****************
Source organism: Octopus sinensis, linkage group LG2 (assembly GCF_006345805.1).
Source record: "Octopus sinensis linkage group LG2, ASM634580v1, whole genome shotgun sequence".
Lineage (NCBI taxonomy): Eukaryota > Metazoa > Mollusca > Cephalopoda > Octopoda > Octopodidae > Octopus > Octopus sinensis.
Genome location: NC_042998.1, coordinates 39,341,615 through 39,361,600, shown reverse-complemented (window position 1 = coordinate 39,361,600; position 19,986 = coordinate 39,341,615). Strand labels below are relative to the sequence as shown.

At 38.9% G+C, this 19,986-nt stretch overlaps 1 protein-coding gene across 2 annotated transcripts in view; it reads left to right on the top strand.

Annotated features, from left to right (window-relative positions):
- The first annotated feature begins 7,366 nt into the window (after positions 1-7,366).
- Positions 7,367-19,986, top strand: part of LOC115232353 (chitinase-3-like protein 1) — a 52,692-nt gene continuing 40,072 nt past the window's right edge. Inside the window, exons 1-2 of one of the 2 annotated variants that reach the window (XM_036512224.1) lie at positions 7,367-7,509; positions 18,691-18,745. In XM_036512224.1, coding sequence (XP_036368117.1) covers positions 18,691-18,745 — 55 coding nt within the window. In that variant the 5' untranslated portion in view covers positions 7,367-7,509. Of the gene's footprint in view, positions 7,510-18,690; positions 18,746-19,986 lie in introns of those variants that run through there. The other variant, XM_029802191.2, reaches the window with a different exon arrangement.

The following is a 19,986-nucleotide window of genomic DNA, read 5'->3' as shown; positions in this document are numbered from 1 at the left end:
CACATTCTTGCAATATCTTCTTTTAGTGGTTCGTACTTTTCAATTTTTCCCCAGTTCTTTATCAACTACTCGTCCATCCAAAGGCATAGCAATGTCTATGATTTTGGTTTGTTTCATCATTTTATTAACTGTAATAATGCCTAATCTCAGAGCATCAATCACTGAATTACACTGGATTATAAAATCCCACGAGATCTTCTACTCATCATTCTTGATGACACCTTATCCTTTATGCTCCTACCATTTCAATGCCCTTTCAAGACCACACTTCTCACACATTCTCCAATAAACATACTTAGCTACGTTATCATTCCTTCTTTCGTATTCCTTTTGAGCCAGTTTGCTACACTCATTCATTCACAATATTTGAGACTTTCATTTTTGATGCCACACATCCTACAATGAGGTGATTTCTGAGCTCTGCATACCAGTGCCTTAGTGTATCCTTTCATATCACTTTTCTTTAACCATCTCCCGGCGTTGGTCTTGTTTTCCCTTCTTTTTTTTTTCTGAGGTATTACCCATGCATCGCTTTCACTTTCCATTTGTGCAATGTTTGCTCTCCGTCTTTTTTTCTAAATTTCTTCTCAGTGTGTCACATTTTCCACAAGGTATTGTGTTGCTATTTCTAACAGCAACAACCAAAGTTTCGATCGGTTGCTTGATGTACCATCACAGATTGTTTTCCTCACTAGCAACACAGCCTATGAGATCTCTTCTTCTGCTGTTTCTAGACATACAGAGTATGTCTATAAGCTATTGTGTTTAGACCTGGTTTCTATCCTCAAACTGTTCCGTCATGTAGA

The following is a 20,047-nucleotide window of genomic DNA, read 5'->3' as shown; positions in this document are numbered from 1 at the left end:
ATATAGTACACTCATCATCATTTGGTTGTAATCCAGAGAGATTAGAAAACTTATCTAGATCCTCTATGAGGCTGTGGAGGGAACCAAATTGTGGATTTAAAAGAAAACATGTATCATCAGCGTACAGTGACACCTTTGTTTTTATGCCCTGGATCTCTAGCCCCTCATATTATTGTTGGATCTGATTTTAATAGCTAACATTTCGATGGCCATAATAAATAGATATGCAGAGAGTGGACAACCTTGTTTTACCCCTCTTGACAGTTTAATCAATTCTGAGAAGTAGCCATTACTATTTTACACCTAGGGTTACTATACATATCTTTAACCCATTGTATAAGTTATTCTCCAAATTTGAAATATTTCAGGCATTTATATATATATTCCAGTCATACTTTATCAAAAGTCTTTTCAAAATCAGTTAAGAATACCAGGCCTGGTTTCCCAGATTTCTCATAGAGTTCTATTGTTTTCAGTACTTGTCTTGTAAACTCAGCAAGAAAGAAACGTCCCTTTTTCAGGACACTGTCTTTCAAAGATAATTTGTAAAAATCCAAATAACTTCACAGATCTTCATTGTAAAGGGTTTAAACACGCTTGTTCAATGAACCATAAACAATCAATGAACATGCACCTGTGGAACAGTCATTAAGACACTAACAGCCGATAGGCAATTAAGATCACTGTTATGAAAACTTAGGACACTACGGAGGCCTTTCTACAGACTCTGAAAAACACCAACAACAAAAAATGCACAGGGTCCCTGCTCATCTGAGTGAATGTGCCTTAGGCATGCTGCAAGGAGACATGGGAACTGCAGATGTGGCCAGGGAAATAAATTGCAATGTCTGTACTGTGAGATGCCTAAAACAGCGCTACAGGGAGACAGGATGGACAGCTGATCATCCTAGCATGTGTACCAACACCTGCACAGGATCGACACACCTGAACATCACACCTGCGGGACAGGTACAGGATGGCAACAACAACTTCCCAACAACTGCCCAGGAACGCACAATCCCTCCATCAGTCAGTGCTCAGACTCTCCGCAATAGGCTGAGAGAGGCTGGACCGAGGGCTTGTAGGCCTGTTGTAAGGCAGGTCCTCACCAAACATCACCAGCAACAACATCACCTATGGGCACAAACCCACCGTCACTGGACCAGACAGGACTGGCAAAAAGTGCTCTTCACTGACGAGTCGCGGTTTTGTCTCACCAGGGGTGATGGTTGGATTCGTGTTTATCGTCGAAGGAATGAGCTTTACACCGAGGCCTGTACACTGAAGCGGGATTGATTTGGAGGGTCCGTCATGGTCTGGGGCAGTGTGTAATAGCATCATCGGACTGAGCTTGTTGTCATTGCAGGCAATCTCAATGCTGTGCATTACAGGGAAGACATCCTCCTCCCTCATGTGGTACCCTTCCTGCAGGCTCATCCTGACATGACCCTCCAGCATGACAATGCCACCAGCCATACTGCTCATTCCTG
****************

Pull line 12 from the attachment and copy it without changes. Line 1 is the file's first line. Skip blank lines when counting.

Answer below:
ATATAGTACACTCATCATCATTTGGTTGTAATCCAGAGAGATTAGAAAACTTATCTAGATCCTCTATGAGGCTGTGGAGGGAACCAAATTGTGGATTTAAAAGAAAACATGTATCATCAGCGTACAGTGACACCTTTGTTTTTATGCCCTGGATCTCTAGCCCCTCATATTATTGTTGGATCTGATTTTAATAGCTAACATTTCGATGGCCATAATAAATAGATATGCAGAGAGTGGACAACCTTGTTTTACCCCTCTTGACAGTTTAATCAATTCTGAGAAGTAGCCATTACTATTTTACACCTAGGGTTACTATACATATCTTTAACCCATTGTATAAGTTATTCTCCAAATTTGAAATATTTCAGGCATTTATATATATATTCCAGTCATACTTTATCAAAAGTCTTTTCAAAATCAGTTAAGAATACCAGGCCTGGTTTCCCAGATTTCTCATAGAGTTCTATTGTTTTCAGTACTTGTCTTGTAAACTCAGCAAGAAAGAAACGTCCCTTTTTCAGGACACTGTCTTTCAAAGATAATTTGTAAAAATCCAAATAACTTCACAGATCTTCATTGTAAAGGGTTTAAACACGCTTGTTCAATGAACCATAAACAATCAATGAACATGCACCTGTGGAACAGTCATTAAGACACTAACAGCCGATAGGCAATTAAGATCACTGTTATGAAAACTTAGGACACTACGGAGGCCTTTCTACAGACTCTGAAAAACACCAACAACAAAAAATGCACAGGGTCCCTGCTCATCTGAGTGAATGTGCCTTAGGCATGCTGCAAGGAGACATGGGAACTGCAGATGTGGCCAGGGAAATAAATTGCAATGTCTGTACTGTGAGATGCCTAAAACAGCGCTACAGGGAGACAGGATGGACAGCTGATCATCCTAGCATGTGTACCAACACCTGCACAGGATCGACACACCTGAACATCACACCTGCGGGACAGGTACAGGATGGCAACAACAACTTCCCAACAACTGCCCAGGAACGCACAATCCCTCCATCAGTCAGTGCTCAGACTCTCCGCAATAGGCTGAGAGAGGCTGGACCGAGGGCTTGTAGGCCTGTTGTAAGGCAGGTCCTCACCAAACATCACCAGCAACAACATCACCTATGGGCACAAACCCACCGTCACTGGACCAGACAGGACTGGCAAAAAGTGCTCTTCACTGACGAGTCGCGGTTTTGTCTCACCAGGGGTGATGGTTGGATTCGTGTTTATCGTCGAAGGAATGAGCTTTACACCGAGGCCTGTACACTGAAGCGGGATTGATTTGGAGGGTCCGTCATGGTCTGGGGCAGTGTGTAATAGCATCATCGGACTGAGCTTGTTGTCATTGCAGGCAATCTCAATGCTGTGCATTACAGGGAAGACATCCTCCTCCCTCATGTGGTACCCTTCCTGCAGGCTCATCCTGACATGACCCTCCAGCATGACAATGCCACCAGCCATACTGCTCATTCCTG